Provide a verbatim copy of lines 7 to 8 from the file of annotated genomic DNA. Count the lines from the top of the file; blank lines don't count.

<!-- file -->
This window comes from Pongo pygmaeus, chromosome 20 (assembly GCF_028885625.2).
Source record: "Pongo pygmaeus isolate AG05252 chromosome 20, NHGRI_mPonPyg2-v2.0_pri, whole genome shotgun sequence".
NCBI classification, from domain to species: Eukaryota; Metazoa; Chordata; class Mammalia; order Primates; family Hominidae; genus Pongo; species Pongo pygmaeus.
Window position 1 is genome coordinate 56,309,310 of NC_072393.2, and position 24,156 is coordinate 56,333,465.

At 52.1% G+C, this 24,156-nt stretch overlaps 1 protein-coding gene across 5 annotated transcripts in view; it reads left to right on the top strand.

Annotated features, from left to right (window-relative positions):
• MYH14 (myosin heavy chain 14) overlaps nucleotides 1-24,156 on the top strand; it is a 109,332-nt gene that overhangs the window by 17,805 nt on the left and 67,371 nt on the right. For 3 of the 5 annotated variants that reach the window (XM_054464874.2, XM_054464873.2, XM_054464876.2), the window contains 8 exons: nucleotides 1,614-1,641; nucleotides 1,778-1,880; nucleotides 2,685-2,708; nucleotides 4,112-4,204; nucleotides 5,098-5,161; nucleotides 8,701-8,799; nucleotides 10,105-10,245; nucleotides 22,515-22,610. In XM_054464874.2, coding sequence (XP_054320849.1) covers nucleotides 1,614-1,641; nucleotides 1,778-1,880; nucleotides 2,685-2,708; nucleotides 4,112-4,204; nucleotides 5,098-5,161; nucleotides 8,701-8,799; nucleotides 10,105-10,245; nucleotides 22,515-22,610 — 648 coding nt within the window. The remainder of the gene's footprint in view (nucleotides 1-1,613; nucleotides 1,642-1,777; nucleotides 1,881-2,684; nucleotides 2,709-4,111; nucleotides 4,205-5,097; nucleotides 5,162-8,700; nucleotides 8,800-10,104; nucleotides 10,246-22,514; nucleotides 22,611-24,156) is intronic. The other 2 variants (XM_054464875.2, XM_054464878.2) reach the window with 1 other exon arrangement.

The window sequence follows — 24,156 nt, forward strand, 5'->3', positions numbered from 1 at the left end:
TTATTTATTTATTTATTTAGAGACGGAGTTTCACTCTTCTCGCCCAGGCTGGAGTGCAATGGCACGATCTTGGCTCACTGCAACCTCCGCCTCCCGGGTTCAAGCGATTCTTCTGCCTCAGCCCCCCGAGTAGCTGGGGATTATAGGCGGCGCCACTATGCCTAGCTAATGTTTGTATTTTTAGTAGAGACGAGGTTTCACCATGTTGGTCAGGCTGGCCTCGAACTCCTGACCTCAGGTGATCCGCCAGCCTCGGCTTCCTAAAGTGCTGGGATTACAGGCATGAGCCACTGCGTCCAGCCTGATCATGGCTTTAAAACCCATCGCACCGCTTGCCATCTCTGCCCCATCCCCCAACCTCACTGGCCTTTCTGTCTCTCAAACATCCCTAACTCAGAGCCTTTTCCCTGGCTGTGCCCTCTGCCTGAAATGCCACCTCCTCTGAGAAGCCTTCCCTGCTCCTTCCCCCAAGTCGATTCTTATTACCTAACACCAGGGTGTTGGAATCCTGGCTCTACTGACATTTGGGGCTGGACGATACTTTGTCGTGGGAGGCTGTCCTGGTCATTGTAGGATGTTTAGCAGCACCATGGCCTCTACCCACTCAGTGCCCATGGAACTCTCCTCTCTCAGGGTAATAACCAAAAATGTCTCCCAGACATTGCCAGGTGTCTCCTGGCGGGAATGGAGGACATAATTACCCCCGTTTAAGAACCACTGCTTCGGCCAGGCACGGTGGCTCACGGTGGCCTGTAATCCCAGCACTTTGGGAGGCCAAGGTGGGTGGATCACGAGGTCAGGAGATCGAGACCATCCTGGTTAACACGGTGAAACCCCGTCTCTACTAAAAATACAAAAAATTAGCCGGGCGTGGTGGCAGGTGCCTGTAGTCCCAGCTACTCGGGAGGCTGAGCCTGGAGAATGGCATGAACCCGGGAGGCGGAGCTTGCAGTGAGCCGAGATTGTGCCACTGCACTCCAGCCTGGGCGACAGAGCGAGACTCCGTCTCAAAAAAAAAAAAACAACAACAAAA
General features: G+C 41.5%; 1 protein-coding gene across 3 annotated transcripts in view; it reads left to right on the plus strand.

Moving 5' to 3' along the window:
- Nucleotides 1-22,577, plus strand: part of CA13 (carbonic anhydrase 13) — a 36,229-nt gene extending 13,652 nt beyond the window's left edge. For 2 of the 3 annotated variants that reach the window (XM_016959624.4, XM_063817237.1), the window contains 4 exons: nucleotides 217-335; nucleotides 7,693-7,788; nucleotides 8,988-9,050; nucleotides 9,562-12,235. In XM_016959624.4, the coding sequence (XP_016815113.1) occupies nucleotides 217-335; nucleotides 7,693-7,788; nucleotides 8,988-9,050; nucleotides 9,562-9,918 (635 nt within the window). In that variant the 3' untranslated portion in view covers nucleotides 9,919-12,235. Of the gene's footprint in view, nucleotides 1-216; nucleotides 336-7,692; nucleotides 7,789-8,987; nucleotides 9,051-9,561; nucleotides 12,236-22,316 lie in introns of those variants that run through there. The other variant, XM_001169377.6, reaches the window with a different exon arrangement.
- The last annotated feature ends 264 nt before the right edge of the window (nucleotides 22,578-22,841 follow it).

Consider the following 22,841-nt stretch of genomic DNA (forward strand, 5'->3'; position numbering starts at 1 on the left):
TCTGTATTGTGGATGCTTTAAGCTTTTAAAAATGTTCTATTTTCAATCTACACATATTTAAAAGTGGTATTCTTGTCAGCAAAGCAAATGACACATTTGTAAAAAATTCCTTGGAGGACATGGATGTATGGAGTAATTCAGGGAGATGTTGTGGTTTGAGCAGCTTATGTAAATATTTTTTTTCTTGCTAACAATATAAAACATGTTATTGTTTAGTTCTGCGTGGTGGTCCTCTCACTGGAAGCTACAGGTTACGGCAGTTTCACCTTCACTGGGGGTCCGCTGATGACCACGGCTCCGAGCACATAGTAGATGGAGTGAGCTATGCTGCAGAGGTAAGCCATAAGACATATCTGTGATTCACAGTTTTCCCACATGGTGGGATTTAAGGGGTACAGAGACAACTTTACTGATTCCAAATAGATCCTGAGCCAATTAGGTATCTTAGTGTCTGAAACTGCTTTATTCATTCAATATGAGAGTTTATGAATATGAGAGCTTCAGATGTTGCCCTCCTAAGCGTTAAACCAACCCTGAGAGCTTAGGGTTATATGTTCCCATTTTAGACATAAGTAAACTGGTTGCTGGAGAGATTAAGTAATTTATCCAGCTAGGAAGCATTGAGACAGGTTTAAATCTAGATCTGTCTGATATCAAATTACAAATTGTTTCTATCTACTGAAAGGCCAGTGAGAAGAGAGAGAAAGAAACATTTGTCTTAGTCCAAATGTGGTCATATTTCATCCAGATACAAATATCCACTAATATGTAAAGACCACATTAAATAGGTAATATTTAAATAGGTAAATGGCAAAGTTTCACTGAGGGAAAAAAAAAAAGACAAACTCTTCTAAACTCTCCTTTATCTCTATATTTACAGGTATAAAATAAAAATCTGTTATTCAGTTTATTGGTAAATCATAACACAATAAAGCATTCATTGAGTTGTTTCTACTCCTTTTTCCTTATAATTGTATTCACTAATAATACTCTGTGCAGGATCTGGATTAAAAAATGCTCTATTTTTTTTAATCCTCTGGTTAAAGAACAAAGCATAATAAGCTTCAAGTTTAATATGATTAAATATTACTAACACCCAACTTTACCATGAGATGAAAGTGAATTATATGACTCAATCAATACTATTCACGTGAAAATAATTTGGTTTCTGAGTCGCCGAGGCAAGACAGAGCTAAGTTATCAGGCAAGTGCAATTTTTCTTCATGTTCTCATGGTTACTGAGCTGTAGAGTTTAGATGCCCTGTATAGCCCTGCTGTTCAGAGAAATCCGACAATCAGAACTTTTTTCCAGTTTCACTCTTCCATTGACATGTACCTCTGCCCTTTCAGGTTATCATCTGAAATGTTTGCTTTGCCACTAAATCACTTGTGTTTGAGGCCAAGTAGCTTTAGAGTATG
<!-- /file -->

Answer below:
• MYH14 (myosin heavy chain 14) overlaps nucleotides 1-24,156 on the top strand; it is a 109,332-nt gene that overhangs the window by 17,805 nt on the left and 67,371 nt on the right. For 3 of the 5 annotated variants that reach the window (XM_054464874.2, XM_054464873.2, XM_054464876.2), the window contains 8 exons: nucleotides 1,614-1,641; nucleotides 1,778-1,880; nucleotides 2,685-2,708; nucleotides 4,112-4,204; nucleotides 5,098-5,161; nucleotides 8,701-8,799; nucleotides 10,105-10,245; nucleotides 22,515-22,610. In XM_054464874.2, coding sequence (XP_054320849.1) covers nucleotides 1,614-1,641; nucleotides 1,778-1,880; nucleotides 2,685-2,708; nucleotides 4,112-4,204; nucleotides 5,098-5,161; nucleotides 8,701-8,799; nucleotides 10,105-10,245; nucleotides 22,515-22,610 — 648 coding nt within the window. The remainder of the gene's footprint in view (nucleotides 1-1,613; nucleotides 1,642-1,777; nucleotides 1,881-2,684; nucleotides 2,709-4,111; nucleotides 4,205-5,097; nucleotides 5,162-8,700; nucleotides 8,800-10,104; nucleotides 10,246-22,514; nucleotides 22,611-24,156) is intronic. The other 2 variants (XM_054464875.2, XM_054464878.2) reach the window with 1 other exon arrangement.

The window sequence follows — 24,156 nt, forward strand, 5'->3', positions numbered from 1 at the left end: